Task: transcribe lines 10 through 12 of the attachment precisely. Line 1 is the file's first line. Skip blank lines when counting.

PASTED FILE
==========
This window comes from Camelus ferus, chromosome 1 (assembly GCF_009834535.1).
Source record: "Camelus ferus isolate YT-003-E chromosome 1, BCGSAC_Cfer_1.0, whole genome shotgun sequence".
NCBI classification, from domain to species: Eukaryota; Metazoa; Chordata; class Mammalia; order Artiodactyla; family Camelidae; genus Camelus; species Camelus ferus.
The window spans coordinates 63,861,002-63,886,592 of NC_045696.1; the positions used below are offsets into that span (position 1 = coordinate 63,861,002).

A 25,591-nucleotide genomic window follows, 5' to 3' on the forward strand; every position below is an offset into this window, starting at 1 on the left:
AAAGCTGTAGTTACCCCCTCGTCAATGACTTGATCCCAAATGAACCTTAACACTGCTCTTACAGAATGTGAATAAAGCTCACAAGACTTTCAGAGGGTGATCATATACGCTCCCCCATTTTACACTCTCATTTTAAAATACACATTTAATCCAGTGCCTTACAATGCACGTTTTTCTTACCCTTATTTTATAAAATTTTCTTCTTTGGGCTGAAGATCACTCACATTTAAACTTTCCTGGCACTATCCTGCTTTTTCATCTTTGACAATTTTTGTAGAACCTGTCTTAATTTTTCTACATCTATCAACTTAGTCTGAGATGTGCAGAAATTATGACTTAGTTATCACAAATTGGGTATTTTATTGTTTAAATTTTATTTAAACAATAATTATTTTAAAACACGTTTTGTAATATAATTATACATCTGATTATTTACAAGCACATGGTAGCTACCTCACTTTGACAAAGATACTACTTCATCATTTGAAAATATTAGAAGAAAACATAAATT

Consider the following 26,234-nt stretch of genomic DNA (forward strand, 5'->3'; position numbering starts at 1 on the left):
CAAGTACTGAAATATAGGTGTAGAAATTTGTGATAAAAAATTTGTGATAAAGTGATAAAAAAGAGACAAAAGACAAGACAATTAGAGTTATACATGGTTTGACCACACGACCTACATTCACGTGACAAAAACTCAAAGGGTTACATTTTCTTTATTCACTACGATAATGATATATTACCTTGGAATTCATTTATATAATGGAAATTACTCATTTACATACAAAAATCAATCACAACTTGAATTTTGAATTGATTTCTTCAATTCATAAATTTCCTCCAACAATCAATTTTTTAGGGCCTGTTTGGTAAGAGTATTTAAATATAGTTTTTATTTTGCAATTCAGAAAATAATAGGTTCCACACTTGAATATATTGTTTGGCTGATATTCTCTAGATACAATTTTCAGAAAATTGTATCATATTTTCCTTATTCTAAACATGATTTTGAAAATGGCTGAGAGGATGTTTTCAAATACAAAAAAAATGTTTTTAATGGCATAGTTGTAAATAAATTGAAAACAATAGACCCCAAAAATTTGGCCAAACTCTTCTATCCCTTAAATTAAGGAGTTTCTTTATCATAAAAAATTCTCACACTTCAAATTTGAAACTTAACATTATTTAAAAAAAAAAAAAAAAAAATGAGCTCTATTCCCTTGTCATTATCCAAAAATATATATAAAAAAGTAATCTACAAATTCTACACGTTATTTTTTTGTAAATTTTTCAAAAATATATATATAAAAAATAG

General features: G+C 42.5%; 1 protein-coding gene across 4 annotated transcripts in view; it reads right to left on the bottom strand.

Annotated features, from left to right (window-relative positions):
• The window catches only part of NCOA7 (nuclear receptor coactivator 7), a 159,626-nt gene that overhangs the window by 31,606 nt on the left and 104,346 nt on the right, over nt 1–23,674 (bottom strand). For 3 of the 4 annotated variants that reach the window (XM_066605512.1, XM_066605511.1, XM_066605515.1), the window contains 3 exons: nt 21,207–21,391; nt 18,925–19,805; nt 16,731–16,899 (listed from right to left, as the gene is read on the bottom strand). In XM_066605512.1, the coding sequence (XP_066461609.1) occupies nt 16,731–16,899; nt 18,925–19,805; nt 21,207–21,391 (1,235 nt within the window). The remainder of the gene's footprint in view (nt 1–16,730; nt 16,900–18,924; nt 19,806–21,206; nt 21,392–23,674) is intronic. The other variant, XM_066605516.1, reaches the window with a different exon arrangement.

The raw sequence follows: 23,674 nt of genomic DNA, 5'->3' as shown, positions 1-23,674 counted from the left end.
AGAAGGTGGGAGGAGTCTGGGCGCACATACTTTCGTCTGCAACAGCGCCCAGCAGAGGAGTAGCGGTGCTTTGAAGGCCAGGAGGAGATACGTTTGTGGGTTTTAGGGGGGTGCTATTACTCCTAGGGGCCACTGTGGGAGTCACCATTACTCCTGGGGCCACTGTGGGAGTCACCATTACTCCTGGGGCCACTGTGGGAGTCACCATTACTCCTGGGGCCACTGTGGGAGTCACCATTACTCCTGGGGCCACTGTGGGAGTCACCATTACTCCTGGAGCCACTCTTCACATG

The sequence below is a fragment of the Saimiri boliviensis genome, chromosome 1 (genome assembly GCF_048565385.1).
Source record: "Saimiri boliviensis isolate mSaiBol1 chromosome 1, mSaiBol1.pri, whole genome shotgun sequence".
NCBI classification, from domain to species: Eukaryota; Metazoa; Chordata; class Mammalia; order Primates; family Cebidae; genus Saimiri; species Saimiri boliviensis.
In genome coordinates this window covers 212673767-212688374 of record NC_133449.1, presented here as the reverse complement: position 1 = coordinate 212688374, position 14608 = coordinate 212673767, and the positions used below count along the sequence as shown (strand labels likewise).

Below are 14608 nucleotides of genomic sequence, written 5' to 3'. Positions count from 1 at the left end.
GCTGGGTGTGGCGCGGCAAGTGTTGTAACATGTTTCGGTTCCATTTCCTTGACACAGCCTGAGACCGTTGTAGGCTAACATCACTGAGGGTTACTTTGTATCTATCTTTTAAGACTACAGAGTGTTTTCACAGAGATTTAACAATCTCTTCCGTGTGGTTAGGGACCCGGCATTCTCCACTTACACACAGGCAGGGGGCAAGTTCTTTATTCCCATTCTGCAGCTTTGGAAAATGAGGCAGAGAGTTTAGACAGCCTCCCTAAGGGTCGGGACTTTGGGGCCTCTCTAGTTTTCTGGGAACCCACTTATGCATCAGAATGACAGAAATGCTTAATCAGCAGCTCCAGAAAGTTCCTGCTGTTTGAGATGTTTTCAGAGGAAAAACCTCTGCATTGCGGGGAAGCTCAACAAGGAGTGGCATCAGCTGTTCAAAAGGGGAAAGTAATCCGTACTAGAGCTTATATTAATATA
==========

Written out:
Annotated features, from left to right (window-relative positions):
• The window catches only part of NCOA7 (nuclear receptor coactivator 7), a 159,626-nt gene that overhangs the window by 31,606 nt on the left and 104,346 nt on the right, over nt 1–23,674 (bottom strand). For 3 of the 4 annotated variants that reach the window (XM_066605512.1, XM_066605511.1, XM_066605515.1), the window contains 3 exons: nt 21,207–21,391; nt 18,925–19,805; nt 16,731–16,899 (listed from right to left, as the gene is read on the bottom strand). In XM_066605512.1, the coding sequence (XP_066461609.1) occupies nt 16,731–16,899; nt 18,925–19,805; nt 21,207–21,391 (1,235 nt within the window). The remainder of the gene's footprint in view (nt 1–16,730; nt 16,900–18,924; nt 19,806–21,206; nt 21,392–23,674) is intronic. The other variant, XM_066605516.1, reaches the window with a different exon arrangement.

The raw sequence follows: 23,674 nt of genomic DNA, 5'->3' as shown, positions 1-23,674 counted from the left end.